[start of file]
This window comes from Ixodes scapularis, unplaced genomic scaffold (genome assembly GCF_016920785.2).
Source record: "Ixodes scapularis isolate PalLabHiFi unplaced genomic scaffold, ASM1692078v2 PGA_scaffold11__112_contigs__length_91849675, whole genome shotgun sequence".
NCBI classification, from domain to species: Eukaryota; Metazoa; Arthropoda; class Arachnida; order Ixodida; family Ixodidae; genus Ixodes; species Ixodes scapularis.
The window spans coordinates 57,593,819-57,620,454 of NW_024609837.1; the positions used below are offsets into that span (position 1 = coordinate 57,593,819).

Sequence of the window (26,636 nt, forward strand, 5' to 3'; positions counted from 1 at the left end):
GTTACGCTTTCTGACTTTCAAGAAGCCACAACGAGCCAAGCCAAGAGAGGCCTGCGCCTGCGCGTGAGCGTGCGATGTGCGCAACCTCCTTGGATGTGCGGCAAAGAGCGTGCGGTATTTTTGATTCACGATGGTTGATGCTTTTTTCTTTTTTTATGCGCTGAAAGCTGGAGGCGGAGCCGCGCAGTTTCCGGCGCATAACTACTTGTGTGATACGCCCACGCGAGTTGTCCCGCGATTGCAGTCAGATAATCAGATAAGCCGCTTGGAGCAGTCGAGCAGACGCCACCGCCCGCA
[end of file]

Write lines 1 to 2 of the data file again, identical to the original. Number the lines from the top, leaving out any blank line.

This window comes from Ixodes scapularis, unplaced genomic scaffold (genome assembly GCF_016920785.2).
Source record: "Ixodes scapularis isolate PalLabHiFi unplaced genomic scaffold, ASM1692078v2 PGA_scaffold11__112_contigs__length_91849675, whole genome shotgun sequence".